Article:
Some of the how this happens is in the approach to building relationships. Leaders who are able to have a very clear inventory of their team, their collaborators and partners are strongly positioned to succeed. This requires 360 degree listening that both listens for verbal and non-verbal cues.

Second, circular consultation. Leaders who consult with their squad have the advantage of ideas being refined, expanded with a greater likelihood of implementation. It really does feel like going in circles, having conversation after conversation, it seems like it would be easier to make a decision and communicate it to everyone at once. Right? Anyone who has had the responsibility of leadership knows it feels like going in circles, either way. Those circles may as well lead to success.

Once a decision is made, input has been given there comes the troubleshooting and making sure things actually move. Move from a place of tend and mend rather than than control and command. This should not be mistaken for tend and mend means avoiding and fixing mistakes for everyone.

Here I think its important to note some of the things that we have to unlearn, and this goes beyond gender norms. Its the tendency to not name things, to avoid conflict. Disagreement and the moments when things just aren’t working are inevitable. We all have a responsibility to communicate. Leaders who have strong relationships and come from a place of genuine support have a greater likelihood of coming out of a conflict intact.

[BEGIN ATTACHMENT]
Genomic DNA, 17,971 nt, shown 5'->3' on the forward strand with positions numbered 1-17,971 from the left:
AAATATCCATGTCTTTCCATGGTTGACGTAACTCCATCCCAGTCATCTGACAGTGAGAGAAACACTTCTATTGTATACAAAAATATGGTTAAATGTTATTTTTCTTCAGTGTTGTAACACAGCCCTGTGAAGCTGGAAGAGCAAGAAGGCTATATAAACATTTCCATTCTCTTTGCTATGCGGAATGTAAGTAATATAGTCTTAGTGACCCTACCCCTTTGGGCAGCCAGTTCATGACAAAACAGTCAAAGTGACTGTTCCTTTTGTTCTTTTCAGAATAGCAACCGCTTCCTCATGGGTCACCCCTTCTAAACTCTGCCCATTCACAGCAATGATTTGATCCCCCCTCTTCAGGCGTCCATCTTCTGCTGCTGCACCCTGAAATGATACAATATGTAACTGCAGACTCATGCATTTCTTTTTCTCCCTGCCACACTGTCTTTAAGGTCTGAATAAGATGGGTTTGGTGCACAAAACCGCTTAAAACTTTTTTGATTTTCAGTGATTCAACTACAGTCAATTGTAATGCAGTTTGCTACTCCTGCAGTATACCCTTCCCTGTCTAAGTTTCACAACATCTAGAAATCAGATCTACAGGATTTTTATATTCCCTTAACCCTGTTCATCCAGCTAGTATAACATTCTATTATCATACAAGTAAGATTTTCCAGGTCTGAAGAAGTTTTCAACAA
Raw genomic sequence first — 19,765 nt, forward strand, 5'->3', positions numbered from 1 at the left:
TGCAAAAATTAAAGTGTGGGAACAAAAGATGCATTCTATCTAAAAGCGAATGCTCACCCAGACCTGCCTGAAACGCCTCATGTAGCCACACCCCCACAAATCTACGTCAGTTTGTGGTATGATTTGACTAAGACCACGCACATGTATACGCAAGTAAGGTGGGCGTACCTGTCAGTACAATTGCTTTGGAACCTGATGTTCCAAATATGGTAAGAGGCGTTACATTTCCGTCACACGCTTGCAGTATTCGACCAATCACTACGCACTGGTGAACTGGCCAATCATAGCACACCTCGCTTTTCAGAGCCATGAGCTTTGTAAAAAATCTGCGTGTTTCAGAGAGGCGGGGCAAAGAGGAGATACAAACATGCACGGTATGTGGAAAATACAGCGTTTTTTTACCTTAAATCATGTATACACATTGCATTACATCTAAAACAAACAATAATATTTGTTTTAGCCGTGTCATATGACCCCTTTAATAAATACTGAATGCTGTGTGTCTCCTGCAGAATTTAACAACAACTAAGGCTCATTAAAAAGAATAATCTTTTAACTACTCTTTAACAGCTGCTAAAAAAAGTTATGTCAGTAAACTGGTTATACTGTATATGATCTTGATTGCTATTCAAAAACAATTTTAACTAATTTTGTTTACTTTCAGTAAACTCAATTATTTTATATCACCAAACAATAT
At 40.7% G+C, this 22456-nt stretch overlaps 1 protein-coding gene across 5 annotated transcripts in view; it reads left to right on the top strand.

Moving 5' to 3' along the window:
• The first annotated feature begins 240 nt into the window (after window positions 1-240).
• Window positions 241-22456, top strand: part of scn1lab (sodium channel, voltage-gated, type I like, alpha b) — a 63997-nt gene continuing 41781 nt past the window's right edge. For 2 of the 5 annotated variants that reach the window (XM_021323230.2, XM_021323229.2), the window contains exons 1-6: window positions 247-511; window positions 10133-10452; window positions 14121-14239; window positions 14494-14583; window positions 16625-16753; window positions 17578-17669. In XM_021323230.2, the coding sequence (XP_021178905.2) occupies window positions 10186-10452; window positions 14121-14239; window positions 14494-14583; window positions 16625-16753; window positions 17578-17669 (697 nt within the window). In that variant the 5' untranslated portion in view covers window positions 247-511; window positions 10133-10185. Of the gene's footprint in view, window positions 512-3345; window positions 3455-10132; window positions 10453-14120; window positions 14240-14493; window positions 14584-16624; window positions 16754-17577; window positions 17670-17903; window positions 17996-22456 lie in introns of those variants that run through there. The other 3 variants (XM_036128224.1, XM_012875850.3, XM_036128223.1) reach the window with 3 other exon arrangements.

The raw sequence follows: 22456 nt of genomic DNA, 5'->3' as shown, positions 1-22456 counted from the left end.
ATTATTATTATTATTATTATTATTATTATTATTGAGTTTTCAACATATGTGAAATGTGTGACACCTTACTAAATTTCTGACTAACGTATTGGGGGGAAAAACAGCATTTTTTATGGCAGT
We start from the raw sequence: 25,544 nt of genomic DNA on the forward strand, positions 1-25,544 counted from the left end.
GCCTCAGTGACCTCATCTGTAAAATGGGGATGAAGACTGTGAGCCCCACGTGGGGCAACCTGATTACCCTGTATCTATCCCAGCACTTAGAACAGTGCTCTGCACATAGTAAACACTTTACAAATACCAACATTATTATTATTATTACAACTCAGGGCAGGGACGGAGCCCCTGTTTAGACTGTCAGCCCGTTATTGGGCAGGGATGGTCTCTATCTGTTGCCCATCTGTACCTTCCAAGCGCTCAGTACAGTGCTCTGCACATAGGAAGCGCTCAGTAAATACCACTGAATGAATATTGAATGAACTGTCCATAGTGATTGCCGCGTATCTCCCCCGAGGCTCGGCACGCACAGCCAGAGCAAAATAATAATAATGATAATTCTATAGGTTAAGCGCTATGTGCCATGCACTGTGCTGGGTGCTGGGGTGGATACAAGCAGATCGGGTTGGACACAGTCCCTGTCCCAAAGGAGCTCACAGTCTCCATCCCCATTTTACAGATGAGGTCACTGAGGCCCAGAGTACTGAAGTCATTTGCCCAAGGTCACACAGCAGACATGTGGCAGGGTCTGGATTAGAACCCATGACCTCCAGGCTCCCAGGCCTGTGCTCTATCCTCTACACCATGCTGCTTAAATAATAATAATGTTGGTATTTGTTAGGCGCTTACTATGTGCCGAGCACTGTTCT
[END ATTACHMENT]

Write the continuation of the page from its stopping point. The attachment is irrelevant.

Each of these practices require consistent maintenance and attention to connection to people, relationships are paramount. It allows to understand what’s happening to people in real time, this then informs what you ask people to do, whether or not they need to change their role, etc. It also helps you head off or understand friction or rifts inside of the group. Finally, in the end, because this connection is strong, you are in a prime position to push people when its time to go. And you are in a position to know when difference is actually serious. Its enticing to rely on titles or chain of command to jam things through. Charisma is another.

The fact is, effective leadership actually does require doing the cooking, giving people rides, thinking about how things happen. It sometimes requires listening to people rather than always having the answer. Leadership is not easy on anyone, regardless of where in all the spectrums you find yourself.

This past weekend I went to an event commemorating the renowned Chicana/Mexicana writer, Sandra Cisneros at Arizona State University. It’d been a while since I had to fit myself into those little desks in a big classroom. The academic setting grated my grumpy impatient side. But madre when she finally came up and spoke, I felt like a soothing cool over the frazzled edges. She talked about the need to be a master of your craft, whatever your craft may be. And her concluding statement, it felt like the kind of on point where you feel like the person is speaking to you..except for maybe everyone felt like that. She said, ‘You cannot be just good. You have to be better than good. We don’t have the luxury of being mediocre.’

I think I heard my soul sigh inside of my chest.

*Originally I had written ‘female-bodied’ here, marking that here to thank Salem Acuña for hitting me up and suggesting language that is inclusive and still specific to the point and marking to be real about the ways that I am learning in this process. Its changed throughout the piece.